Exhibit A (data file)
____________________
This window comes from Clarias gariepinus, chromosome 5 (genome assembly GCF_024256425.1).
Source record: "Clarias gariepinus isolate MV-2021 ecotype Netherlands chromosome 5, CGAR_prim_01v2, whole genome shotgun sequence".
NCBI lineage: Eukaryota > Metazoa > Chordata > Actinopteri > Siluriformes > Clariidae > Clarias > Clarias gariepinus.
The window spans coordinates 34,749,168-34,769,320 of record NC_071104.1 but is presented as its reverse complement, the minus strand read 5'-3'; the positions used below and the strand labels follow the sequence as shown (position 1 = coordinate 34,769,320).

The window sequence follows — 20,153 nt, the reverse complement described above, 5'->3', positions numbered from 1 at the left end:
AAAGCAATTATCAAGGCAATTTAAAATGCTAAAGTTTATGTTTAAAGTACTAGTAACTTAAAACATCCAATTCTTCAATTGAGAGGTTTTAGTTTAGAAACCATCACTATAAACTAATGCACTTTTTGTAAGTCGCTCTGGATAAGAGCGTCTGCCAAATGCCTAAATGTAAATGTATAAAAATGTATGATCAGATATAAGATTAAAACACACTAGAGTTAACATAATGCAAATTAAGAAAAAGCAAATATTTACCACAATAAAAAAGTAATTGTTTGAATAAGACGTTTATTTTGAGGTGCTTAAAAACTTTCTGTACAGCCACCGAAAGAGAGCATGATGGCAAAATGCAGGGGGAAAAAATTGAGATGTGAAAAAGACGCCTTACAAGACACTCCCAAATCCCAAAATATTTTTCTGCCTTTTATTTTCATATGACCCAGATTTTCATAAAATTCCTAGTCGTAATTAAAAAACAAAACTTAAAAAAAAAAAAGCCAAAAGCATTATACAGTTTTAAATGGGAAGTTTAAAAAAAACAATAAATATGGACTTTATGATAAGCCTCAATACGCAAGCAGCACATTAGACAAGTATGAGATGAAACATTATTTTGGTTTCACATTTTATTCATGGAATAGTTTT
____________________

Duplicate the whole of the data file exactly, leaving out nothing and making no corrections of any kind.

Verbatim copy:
This window comes from Clarias gariepinus, chromosome 5 (genome assembly GCF_024256425.1).
Source record: "Clarias gariepinus isolate MV-2021 ecotype Netherlands chromosome 5, CGAR_prim_01v2, whole genome shotgun sequence".
NCBI lineage: Eukaryota > Metazoa > Chordata > Actinopteri > Siluriformes > Clariidae > Clarias > Clarias gariepinus.
The window spans coordinates 34,749,168-34,769,320 of record NC_071104.1 but is presented as its reverse complement, the minus strand read 5'-3'; the positions used below and the strand labels follow the sequence as shown (position 1 = coordinate 34,769,320).

The window sequence follows — 20,153 nt, the reverse complement described above, 5'->3', positions numbered from 1 at the left end:
AAAGCAATTATCAAGGCAATTTAAAATGCTAAAGTTTATGTTTAAAGTACTAGTAACTTAAAACATCCAATTCTTCAATTGAGAGGTTTTAGTTTAGAAACCATCACTATAAACTAATGCACTTTTTGTAAGTCGCTCTGGATAAGAGCGTCTGCCAAATGCCTAAATGTAAATGTATAAAAATGTATGATCAGATATAAGATTAAAACACACTAGAGTTAACATAATGCAAATTAAGAAAAAGCAAATATTTACCACAATAAAAAAGTAATTGTTTGAATAAGACGTTTATTTTGAGGTGCTTAAAAACTTTCTGTACAGCCACCGAAAGAGAGCATGATGGCAAAATGCAGGGGGAAAAAATTGAGATGTGAAAAAGACGCCTTACAAGACACTCCCAAATCCCAAAATATTTTTCTGCCTTTTATTTTCATATGACCCAGATTTTCATAAAATTCCTAGTCGTAATTAAAAAACAAAACTTAAAAAAAAAAAAGCCAAAAGCATTATACAGTTTTAAATGGGAAGTTTAAAAAAAACAATAAATATGGACTTTATGATAAGCCTCAATACGCAAGCAGCACATTAGACAAGTATGAGATGAAACATTATTTTGGTTTCACATTTTATTCATGGAATAGTTTT